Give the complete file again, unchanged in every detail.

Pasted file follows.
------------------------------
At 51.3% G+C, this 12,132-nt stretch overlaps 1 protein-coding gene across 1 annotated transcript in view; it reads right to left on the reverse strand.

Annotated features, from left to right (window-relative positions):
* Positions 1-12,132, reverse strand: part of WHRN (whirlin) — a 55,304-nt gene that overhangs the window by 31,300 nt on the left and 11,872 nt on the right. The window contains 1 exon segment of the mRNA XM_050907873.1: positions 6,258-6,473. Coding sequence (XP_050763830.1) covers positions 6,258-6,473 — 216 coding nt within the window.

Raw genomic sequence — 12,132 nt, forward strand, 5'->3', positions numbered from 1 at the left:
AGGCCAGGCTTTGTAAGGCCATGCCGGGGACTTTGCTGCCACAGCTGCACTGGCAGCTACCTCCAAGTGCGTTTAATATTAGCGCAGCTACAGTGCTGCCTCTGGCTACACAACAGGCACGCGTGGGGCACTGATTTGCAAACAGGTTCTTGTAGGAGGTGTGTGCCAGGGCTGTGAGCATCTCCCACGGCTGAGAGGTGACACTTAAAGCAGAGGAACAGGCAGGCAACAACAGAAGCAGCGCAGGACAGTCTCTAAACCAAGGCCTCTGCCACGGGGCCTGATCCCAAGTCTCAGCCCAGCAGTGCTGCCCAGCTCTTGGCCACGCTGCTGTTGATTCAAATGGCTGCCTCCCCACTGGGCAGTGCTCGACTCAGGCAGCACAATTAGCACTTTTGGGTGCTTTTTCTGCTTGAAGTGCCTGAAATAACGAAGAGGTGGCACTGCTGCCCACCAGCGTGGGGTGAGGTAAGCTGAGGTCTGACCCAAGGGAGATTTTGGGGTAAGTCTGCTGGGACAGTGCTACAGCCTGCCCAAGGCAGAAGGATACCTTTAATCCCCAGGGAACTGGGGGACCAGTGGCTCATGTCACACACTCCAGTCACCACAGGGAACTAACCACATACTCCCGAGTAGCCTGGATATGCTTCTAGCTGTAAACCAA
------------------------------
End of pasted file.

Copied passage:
At 51.3% G+C, this 12,132-nt stretch overlaps 1 protein-coding gene across 1 annotated transcript in view; it reads right to left on the reverse strand.

Annotated features, from left to right (window-relative positions):
* Positions 1-12,132, reverse strand: part of WHRN (whirlin) — a 55,304-nt gene that overhangs the window by 31,300 nt on the left and 11,872 nt on the right. The window contains 1 exon segment of the mRNA XM_050907873.1: positions 6,258-6,473. Coding sequence (XP_050763830.1) covers positions 6,258-6,473 — 216 coding nt within the window.

Raw genomic sequence — 12,132 nt, forward strand, 5'->3', positions numbered from 1 at the left:
AGGCCAGGCTTTGTAAGGCCATGCCGGGGACTTTGCTGCCACAGCTGCACTGGCAGCTACCTCCAAGTGCGTTTAATATTAGCGCAGCTACAGTGCTGCCTCTGGCTACACAACAGGCACGCGTGGGGCACTGATTTGCAAACAGGTTCTTGTAGGAGGTGTGTGCCAGGGCTGTGAGCATCTCCCACGGCTGAGAGGTGACACTTAAAGCAGAGGAACAGGCAGGCAACAACAGAAGCAGCGCAGGACAGTCTCTAAACCAAGGCCTCTGCCACGGGGCCTGATCCCAAGTCTCAGCCCAGCAGTGCTGCCCAGCTCTTGGCCACGCTGCTGTTGATTCAAATGGCTGCCTCCCCACTGGGCAGTGCTCGACTCAGGCAGCACAATTAGCACTTTTGGGTGCTTTTTCTGCTTGAAGTGCCTGAAATAACGAAGAGGTGGCACTGCTGCCCACCAGCGTGGGGTGAGGTAAGCTGAGGTCTGACCCAAGGGAGATTTTGGGGTAAGTCTGCTGGGACAGTGCTACAGCCTGCCCAAGGCAGAAGGATACCTTTAATCCCCAGGGAACTGGGGGACCAGTGGCTCATGTCACACACTCCAGTCACCACAGGGAACTAACCACATACTCCCGAGTAGCCTGGATATGCTTCTAGCTGTAAACCAA